Patient engagement has been recognised to be an integral part of the EMA/EUnetHTA parallel consultation process, and individual patient experts have been welcomed to participate in consultations to date. Patients have been identified through patient organisations under the EMA framework for interaction and are invited to join all meetings.5 In addition, KOLs are invited to participate in the consolidated parallel consultation.

        Obtaining scientific advice from both regulatory and HTA bodies across several countries in an integrated manner provides manufacturers with a strong rationale for clinical development plan decisions. However, there are often challenges to consider when seeking ESA, such as the intense and sometimes conflicting demands during product development, the need to gather internal cross-discipline alignment, and the risk of vastly different opinions from HTA bodies and regulators. It is important for manufacturers to identify the challenges early and seek support where necessary in order to maximise the potential of ESA.

          Collaborative Multi-Country HTA Initiatives in Europe

          One of the greatest challenges in rare diseases is the demonstration of clinical relative effectiveness, which is critical to HTA. Differences in HTA processes and methodologies can lead to differences in how clinical relative effectiveness is determined in assessments; collaboration by HTA bodies may decrease the disparity on how clinical relative effectiveness is both defined and assessed. EUnetHTA was set up to support collaboration between European HTA organisations and consists of a network of over 80 organisations in 30 European countries.6 EUnetHTA has developed methodological frameworks for collaborative production and sharing of HTA information and also undertakes assessments. However, participation by EU Member States in EUnetHTA is voluntary and funding is short-term. This means clinical assessments of the same technologies are still being conducted in parallel across Member States and there is no guarantee for the continuation of these voluntary HTA collaborations in the long term. A 2018 EU HTA Directive (2018/0018) published January 2018 and adopted April 2018 aimed to address some of these shortcomings.7 The Directive set out four pillars of work including joint clinical assessment (JCA) for all EMA approved pharmaceuticals. The JCA will focus on the comparative clinical assessment of the technology with clinical relative effectiveness a key domain. The JCA process will therefore require agreement from stakeholders on the centralised methods and assessment criteria used to determine clinical relative effectiveness.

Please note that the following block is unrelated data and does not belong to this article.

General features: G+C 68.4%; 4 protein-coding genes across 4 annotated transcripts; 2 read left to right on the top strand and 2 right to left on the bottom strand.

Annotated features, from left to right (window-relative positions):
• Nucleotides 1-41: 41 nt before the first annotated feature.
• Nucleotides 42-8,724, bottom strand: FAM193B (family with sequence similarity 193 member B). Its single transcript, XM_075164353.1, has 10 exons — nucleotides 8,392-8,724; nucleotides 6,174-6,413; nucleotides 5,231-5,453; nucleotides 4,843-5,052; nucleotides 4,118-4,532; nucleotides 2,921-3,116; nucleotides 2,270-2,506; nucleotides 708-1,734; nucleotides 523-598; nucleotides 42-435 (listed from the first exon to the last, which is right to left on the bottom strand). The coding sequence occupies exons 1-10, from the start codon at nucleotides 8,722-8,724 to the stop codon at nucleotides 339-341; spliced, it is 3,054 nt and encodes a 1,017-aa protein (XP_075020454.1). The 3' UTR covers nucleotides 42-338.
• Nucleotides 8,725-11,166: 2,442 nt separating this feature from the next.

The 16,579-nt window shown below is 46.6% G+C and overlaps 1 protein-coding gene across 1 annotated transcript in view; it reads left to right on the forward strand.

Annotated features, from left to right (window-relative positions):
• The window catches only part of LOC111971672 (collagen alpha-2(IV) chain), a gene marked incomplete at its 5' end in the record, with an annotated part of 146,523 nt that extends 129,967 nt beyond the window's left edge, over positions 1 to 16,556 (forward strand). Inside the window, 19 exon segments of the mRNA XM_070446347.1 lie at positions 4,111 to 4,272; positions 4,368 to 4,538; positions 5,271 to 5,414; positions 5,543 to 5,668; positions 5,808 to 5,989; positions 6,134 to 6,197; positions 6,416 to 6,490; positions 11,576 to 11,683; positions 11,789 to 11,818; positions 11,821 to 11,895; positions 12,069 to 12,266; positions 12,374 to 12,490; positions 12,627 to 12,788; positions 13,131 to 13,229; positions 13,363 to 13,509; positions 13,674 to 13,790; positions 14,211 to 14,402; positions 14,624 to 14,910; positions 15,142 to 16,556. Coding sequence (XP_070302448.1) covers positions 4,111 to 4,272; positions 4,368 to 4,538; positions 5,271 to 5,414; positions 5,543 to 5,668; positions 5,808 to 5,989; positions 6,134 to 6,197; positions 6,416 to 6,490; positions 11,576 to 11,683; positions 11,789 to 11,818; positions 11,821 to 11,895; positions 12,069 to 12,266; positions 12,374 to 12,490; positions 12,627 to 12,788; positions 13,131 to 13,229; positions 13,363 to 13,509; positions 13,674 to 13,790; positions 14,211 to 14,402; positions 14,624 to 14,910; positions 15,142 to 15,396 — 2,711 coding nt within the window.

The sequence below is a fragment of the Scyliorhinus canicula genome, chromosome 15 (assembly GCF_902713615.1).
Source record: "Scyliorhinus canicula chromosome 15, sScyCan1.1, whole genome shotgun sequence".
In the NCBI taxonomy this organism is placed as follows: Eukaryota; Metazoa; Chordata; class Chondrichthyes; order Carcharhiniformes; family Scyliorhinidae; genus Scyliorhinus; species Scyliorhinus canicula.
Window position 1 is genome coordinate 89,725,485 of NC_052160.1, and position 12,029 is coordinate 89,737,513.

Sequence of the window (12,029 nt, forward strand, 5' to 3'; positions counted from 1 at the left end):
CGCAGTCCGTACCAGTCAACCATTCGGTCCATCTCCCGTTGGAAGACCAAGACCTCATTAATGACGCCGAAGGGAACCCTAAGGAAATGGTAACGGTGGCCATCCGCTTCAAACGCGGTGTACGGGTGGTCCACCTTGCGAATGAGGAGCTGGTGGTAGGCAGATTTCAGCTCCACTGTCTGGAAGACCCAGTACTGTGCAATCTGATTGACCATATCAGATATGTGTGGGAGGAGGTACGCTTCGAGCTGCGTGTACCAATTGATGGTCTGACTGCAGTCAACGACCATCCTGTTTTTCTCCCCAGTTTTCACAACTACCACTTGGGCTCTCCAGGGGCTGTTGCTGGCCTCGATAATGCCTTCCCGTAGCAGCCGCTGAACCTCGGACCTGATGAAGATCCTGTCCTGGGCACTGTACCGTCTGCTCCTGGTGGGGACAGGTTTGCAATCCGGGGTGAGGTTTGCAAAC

Read more about the EU HTA Directive

            The EU HTA Directive also aims to create synergies between the regulatory and HTA processes through mutual information sharing and better alignment of the timing between the proposed JCAs and the centralised marketing authorisation. Another pillar of work set out in the Directive is Joint Scientific Consultation (JSC), under which manufacturers can make a request for an early dialogue during the development phase of a product. These consultations can include only HTAs or EMA and HTAs in parallel. The aim of these consultations would be for manufacturers to seek advice on the data likely to be required for a potential future JCA. During the European Parliament’s September 2018 meeting it was agreed the JSC, when addressing orphan medicinal products (i.e., treatments for rare diseases that have been granted orphan drug status by the EMA), has to ensure that any new approach should not result in unnecessary delays for the product’s assessment compared to the current situation and should take into account the pragmatic approach undergone by EUnetHTA. In addition, it was agreed that a tailored clinical assessment pathway may be developed for orphan medicinal products due to the limited number of patients enrolled in clinical trials and/or the lack of a comparator.

            The new EU HTA Directive has been welcomed by EURORDIS-Rare Diseases Europe, a non-governmental patient-driven alliance of more than 660 rare disease patient organisations across the 28 EU Member States, who stated that the Directive “introduces fairness, equity, high scientific standards and efficiency in the decision-making process” which is in the interest of people living with a rare disease and the wider patient community.8 EURORDIS-Rare Diseases Europe has also welcomed strategies to establish synergies between the EMA and EU HTA bodies emphasising the importance of quality of life as a key domain in both regulatory and HTA decision making.9